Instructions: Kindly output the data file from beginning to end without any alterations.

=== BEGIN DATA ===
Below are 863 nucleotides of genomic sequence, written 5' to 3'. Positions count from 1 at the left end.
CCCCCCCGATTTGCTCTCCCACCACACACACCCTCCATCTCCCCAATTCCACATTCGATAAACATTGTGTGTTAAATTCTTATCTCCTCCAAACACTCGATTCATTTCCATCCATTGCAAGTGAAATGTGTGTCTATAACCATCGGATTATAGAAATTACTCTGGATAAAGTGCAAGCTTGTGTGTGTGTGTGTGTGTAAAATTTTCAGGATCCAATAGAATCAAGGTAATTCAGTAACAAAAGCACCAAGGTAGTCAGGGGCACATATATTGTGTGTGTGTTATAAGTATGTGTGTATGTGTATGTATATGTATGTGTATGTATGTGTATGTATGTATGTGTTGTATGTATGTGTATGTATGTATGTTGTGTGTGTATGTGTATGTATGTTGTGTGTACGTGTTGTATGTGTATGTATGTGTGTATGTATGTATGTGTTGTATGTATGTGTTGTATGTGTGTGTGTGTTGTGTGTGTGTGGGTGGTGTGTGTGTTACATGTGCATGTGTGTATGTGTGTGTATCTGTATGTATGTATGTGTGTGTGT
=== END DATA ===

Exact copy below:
Below are 863 nucleotides of genomic sequence, written 5' to 3'. Positions count from 1 at the left end.
CCCCCCCGATTTGCTCTCCCACCACACACACCCTCCATCTCCCCAATTCCACATTCGATAAACATTGTGTGTTAAATTCTTATCTCCTCCAAACACTCGATTCATTTCCATCCATTGCAAGTGAAATGTGTGTCTATAACCATCGGATTATAGAAATTACTCTGGATAAAGTGCAAGCTTGTGTGTGTGTGTGTGTGTAAAATTTTCAGGATCCAATAGAATCAAGGTAATTCAGTAACAAAAGCACCAAGGTAGTCAGGGGCACATATATTGTGTGTGTGTTATAAGTATGTGTGTATGTGTATGTATATGTATGTGTATGTATGTGTATGTATGTATGTGTTGTATGTATGTGTATGTATGTATGTTGTGTGTGTATGTGTATGTATGTTGTGTGTACGTGTTGTATGTGTATGTATGTGTGTATGTATGTATGTGTTGTATGTATGTGTTGTATGTGTGTGTGTGTTGTGTGTGTGTGGGTGGTGTGTGTGTTACATGTGCATGTGTGTATGTGTGTGTATCTGTATGTATGTATGTGTGTGTGT